AUSTRIAN Federal Railways (ÖBB) has rolled out what it describes as “the new flagship” of its Nightjet fleet, which will enter service between Austria and Germany on December 10.

The new sleeper trains will operate between Hamburg and Vienna, as well as between Hamburg and the winter sport resort of Innsbruck. They will also be used to connect Vienna with Bregenz - located at opposite ends of Austria - starting in the first half of 2024.

Ahead of their official launch, ÖBB presented the new Nightjet train on a two-day tour of Austria on November 13 and 14. The train visiting state capitals where customers had the opportunity to view the train for themselves.

The main new feature of the 33 new Nightjets, built by Siemens Mobility, is the choice of more categories of comfort, so as to provide passengers with more price options. Apart from the existing high-end and regular sleeping compartments, the New Generation Nightjet will offer new “sleeping capsules” for single travellers, called “Mini Cabin,” as well as couchettes and regular seats.

In addition, there will be special compartments for wheelchair users and their companions.

The seven-coach trains will be able to carry 254 passengers each on the 12-hour overnight journeys, as well as provide more space for luggage, sports equipment, prams, and even bicycles. They will also feature free Wi-Fi, USB and inductive chargers, improved mobile phone coverage, and CCTV security monitoring.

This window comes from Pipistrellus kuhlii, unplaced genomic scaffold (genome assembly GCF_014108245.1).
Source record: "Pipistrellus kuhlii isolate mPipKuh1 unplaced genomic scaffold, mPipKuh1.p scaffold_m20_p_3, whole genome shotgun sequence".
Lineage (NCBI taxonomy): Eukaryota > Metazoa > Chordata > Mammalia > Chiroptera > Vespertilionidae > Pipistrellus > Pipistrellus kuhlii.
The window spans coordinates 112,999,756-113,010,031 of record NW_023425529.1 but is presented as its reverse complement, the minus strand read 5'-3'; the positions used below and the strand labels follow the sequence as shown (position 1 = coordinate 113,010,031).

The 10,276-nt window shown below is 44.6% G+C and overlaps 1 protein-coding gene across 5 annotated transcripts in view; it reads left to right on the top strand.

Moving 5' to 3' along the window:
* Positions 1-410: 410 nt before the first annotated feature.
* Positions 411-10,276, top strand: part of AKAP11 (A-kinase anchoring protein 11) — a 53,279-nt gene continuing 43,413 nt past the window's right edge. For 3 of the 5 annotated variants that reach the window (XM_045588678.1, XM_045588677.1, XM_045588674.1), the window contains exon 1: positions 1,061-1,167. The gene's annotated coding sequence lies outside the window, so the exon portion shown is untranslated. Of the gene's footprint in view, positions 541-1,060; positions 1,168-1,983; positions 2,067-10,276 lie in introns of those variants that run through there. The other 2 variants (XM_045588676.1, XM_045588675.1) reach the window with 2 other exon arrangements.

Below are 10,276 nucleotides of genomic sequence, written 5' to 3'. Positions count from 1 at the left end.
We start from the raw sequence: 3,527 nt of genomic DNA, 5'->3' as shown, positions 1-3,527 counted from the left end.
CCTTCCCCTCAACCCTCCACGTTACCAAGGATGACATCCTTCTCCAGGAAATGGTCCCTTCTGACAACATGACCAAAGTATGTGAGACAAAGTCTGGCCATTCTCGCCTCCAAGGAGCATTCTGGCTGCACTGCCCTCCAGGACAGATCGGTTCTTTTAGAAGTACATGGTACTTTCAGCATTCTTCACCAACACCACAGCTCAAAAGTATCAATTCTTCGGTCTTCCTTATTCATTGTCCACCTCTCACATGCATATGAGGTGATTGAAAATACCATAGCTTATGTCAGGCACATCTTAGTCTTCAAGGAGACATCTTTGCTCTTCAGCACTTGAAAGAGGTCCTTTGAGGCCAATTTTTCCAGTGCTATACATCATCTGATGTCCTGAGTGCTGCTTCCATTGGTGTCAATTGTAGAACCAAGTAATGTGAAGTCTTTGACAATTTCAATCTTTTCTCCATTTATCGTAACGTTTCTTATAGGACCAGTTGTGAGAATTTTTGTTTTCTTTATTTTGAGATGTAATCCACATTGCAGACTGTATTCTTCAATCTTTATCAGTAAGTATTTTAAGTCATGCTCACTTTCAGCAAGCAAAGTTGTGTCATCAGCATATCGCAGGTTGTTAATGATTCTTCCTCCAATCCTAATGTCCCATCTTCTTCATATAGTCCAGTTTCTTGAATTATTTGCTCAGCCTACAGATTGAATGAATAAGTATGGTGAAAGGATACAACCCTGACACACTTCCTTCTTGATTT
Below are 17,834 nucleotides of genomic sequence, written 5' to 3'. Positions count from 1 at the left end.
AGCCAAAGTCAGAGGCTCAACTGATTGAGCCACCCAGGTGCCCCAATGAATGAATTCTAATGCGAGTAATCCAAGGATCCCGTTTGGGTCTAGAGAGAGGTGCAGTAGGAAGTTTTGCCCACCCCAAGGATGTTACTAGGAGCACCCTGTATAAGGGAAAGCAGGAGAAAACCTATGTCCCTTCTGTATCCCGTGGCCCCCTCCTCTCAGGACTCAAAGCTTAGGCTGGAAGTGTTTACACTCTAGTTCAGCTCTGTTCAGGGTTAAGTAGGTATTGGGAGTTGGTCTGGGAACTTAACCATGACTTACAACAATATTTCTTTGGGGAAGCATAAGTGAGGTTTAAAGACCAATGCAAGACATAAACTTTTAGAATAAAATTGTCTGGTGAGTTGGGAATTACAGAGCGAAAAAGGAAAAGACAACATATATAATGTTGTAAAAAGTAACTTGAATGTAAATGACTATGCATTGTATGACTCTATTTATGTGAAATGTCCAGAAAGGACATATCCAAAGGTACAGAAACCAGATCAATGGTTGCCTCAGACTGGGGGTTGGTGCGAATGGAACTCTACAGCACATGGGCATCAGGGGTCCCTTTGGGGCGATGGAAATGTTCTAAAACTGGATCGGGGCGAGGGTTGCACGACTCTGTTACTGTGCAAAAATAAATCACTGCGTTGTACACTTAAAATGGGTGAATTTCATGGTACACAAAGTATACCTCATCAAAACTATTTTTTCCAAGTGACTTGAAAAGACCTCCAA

The new Nightjets have cost the ÖBB a total of €720m under contracts awarded to Siemens in 2018 and 2021, a sum that the company considers a good investment.

ÖBB's CEO Andreas Matthä and Austria's minister for climate protection Leonore Gewessler launch the new Nightjet train.

“We’re investing because there is large demand, and night trains as well as the entire railway represent living climate protection,” ÖBB’s CEO Mr Andreas Matthä told the Austrian news agency APA as the new sleeper trains were launched on November 10. “Our goal is to increase the number of night train passengers from 1.5 to three million [per year].”

ÖBB has become the leading night train operator in Europe following German Rail’s (DB) withdrawal from the market in the mid-2010s. The company also enjoys the support of its country’s government, whose minister for climate protection, Ms Leonore Gewessler, attended the launch of the new Nightjets.

“Going by train means protecting the climate,” she said. “With the new Nightjet, travelling will become even more comfortable. I’m already looking forward to the first journey.”

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